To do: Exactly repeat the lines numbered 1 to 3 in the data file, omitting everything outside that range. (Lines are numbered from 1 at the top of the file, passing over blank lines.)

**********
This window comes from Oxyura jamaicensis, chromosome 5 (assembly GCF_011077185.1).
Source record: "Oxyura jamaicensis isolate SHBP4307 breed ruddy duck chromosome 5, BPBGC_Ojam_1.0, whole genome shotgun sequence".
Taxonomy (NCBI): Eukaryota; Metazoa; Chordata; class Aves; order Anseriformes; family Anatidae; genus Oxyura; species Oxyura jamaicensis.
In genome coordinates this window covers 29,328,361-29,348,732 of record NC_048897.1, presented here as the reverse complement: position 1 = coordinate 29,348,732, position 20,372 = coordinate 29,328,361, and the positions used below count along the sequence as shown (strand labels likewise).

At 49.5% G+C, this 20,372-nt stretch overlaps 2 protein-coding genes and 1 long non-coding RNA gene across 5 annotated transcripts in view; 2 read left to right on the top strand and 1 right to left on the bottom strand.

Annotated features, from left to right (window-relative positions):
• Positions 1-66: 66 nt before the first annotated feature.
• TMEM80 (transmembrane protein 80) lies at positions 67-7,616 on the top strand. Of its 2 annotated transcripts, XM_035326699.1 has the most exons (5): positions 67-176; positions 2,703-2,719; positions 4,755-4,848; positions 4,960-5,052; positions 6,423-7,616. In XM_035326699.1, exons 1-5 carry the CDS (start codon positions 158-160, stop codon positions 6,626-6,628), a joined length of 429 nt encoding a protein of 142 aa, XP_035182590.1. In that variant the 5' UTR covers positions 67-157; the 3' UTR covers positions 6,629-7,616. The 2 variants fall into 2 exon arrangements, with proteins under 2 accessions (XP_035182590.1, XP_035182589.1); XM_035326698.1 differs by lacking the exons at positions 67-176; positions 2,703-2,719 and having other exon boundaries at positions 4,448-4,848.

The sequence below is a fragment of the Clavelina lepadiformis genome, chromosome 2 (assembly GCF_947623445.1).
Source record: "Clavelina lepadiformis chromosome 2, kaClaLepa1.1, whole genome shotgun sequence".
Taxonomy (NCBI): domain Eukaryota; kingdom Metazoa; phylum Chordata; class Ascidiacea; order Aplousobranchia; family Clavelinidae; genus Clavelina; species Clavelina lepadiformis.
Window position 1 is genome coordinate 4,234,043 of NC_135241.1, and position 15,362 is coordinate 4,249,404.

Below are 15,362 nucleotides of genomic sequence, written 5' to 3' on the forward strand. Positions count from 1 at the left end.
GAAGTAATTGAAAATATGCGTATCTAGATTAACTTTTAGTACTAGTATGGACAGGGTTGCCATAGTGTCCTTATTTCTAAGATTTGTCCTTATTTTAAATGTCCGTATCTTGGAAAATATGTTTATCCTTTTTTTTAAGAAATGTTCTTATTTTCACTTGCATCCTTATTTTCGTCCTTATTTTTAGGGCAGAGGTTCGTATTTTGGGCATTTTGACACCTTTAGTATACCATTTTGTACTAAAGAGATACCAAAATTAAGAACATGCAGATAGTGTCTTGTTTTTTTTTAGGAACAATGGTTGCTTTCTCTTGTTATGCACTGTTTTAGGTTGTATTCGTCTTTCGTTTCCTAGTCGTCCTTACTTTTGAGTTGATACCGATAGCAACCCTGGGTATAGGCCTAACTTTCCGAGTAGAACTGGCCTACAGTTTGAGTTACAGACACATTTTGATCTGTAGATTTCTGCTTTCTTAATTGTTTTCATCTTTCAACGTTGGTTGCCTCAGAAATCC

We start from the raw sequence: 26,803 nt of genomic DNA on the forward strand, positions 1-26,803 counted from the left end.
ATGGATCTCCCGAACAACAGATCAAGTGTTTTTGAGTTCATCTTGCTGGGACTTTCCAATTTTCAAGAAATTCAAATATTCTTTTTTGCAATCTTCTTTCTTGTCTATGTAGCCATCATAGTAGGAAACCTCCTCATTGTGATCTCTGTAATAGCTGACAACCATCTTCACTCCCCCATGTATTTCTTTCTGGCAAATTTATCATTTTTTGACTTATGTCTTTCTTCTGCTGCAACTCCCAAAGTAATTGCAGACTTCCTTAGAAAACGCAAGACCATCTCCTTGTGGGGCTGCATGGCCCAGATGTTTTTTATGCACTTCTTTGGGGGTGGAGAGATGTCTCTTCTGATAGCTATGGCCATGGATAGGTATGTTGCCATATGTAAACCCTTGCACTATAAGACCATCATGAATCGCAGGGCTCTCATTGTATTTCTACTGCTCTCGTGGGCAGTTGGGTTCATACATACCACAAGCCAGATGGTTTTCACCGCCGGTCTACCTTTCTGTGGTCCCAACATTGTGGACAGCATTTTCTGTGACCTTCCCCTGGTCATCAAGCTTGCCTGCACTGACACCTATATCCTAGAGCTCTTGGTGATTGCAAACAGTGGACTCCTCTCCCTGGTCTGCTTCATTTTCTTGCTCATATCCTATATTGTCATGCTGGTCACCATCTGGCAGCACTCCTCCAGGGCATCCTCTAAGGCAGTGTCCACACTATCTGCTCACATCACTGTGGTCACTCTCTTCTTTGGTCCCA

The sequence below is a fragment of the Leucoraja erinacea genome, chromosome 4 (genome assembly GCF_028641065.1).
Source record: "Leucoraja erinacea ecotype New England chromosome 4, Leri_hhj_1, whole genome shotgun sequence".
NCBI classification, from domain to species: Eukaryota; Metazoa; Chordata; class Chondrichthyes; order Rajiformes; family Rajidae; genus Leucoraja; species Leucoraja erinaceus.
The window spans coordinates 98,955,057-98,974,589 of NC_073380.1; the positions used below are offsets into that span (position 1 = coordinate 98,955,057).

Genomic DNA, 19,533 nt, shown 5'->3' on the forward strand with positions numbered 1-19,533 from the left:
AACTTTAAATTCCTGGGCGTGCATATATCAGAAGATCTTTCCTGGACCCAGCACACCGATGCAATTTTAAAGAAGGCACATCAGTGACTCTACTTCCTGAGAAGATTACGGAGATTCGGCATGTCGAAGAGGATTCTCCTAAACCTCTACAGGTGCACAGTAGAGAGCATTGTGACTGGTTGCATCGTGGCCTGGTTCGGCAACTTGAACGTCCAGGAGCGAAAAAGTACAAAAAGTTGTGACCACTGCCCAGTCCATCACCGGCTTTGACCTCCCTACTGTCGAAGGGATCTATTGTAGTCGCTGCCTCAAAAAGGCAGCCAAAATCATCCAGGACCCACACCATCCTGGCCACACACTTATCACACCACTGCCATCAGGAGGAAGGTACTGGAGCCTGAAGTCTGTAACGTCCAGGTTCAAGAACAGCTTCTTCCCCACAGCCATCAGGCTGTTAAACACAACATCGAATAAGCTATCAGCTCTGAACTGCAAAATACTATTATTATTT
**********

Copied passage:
This window comes from Oxyura jamaicensis, chromosome 5 (assembly GCF_011077185.1).
Source record: "Oxyura jamaicensis isolate SHBP4307 breed ruddy duck chromosome 5, BPBGC_Ojam_1.0, whole genome shotgun sequence".
Taxonomy (NCBI): Eukaryota; Metazoa; Chordata; class Aves; order Anseriformes; family Anatidae; genus Oxyura; species Oxyura jamaicensis.